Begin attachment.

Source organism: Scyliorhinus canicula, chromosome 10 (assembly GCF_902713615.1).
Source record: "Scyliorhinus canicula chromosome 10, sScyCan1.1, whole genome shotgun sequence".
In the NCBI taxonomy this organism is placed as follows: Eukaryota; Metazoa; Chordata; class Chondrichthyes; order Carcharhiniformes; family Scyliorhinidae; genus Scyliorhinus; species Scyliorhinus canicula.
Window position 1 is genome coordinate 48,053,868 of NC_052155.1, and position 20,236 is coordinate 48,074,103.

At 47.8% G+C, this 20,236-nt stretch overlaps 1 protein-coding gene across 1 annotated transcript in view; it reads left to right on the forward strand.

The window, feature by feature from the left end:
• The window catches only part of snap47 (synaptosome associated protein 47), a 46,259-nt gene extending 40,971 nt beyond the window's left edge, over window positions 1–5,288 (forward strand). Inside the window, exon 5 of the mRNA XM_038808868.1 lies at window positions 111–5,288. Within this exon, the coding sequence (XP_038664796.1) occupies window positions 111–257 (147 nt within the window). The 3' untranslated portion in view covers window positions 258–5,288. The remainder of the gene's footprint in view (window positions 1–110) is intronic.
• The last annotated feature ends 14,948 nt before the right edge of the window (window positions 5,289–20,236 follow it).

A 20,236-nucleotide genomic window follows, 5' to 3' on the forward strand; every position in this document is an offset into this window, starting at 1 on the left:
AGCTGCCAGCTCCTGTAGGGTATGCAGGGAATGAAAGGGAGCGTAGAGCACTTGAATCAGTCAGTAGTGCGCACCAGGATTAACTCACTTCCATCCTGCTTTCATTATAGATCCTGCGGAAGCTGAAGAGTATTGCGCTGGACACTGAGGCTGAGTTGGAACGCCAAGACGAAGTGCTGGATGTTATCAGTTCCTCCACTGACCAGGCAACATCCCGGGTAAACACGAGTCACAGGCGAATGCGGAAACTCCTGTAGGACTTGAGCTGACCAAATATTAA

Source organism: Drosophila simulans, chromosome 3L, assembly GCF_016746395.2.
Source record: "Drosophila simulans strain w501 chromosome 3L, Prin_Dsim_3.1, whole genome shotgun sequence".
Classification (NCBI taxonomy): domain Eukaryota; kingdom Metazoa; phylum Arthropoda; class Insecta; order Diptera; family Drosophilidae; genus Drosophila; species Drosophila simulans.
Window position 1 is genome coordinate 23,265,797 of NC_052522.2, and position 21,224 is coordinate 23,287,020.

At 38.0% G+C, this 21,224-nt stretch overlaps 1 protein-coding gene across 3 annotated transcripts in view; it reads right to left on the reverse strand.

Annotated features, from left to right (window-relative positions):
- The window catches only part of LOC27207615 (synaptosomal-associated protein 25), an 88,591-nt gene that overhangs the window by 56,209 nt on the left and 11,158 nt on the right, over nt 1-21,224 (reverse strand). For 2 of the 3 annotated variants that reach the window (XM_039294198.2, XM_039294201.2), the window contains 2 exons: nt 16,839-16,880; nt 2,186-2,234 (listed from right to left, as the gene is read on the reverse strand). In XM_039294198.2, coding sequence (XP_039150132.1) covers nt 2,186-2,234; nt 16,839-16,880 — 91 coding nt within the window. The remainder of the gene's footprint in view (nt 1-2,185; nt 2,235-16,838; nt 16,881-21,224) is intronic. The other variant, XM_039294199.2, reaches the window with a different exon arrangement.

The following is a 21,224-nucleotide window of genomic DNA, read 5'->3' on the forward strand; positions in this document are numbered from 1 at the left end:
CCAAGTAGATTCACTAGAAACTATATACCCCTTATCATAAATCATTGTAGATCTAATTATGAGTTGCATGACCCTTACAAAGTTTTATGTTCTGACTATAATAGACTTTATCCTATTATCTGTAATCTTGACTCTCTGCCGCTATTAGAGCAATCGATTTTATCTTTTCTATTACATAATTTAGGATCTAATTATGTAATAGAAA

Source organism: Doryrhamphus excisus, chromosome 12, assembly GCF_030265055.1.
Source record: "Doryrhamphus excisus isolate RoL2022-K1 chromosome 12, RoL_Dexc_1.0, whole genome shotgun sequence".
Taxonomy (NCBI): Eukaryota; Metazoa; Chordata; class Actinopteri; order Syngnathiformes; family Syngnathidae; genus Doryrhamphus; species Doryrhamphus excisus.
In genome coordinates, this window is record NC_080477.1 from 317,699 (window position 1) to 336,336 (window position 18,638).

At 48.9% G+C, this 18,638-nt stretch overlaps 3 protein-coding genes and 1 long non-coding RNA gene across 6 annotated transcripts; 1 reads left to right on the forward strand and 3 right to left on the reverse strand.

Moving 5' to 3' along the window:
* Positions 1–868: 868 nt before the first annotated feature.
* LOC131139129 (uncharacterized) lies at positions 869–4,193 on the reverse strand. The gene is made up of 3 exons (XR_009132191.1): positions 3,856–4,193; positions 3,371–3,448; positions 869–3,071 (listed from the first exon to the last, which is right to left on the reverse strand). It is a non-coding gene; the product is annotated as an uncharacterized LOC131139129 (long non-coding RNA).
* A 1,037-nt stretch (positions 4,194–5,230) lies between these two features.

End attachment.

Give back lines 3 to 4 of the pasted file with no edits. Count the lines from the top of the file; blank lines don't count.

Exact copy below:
In the NCBI taxonomy this organism is placed as follows: Eukaryota; Metazoa; Chordata; class Chondrichthyes; order Carcharhiniformes; family Scyliorhinidae; genus Scyliorhinus; species Scyliorhinus canicula.
Window position 1 is genome coordinate 48,053,868 of NC_052155.1, and position 20,236 is coordinate 48,074,103.